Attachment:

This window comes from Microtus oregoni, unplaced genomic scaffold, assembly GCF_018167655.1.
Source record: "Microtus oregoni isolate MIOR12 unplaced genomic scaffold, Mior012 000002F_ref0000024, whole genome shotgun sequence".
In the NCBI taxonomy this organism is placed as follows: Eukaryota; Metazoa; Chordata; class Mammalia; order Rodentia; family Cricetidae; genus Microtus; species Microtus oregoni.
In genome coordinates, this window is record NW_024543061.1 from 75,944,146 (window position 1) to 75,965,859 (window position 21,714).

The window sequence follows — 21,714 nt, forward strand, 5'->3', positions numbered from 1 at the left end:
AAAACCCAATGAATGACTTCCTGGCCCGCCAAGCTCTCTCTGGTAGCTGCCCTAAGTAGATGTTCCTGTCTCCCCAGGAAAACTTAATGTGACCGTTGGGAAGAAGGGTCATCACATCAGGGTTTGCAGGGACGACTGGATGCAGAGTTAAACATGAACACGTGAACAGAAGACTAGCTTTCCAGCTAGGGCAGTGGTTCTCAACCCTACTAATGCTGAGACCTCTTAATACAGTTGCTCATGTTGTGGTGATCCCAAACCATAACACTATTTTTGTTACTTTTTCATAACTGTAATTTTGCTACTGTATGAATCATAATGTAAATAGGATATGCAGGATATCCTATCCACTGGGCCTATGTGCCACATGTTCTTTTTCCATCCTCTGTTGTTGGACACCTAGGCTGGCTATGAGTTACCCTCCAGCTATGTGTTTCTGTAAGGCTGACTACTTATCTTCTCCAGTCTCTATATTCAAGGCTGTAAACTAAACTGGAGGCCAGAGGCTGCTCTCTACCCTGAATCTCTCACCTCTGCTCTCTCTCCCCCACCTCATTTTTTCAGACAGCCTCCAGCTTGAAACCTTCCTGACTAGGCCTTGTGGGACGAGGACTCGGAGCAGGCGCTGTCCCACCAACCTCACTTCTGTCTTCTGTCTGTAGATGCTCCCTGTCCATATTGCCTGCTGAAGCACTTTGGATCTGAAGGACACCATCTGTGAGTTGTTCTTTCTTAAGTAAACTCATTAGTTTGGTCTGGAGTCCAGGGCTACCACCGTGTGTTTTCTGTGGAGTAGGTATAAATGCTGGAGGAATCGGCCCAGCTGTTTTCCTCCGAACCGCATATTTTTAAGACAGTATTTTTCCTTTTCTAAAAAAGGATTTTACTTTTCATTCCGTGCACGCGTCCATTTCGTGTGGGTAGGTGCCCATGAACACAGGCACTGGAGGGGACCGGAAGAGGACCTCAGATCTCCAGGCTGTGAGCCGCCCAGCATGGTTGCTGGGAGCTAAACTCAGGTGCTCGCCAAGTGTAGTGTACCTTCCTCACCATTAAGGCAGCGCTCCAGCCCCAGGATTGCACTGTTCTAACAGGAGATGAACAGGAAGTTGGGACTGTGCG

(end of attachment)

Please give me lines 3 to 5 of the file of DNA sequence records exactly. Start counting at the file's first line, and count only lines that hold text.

In the NCBI taxonomy this organism is placed as follows: Eukaryota; Metazoa; Chordata; class Mammalia; order Rodentia; family Cricetidae; genus Microtus; species Microtus oregoni.
In genome coordinates, this window is record NW_024543061.1 from 75,944,146 (window position 1) to 75,965,859 (window position 21,714).

The window sequence follows — 21,714 nt, forward strand, 5'->3', positions numbered from 1 at the left end: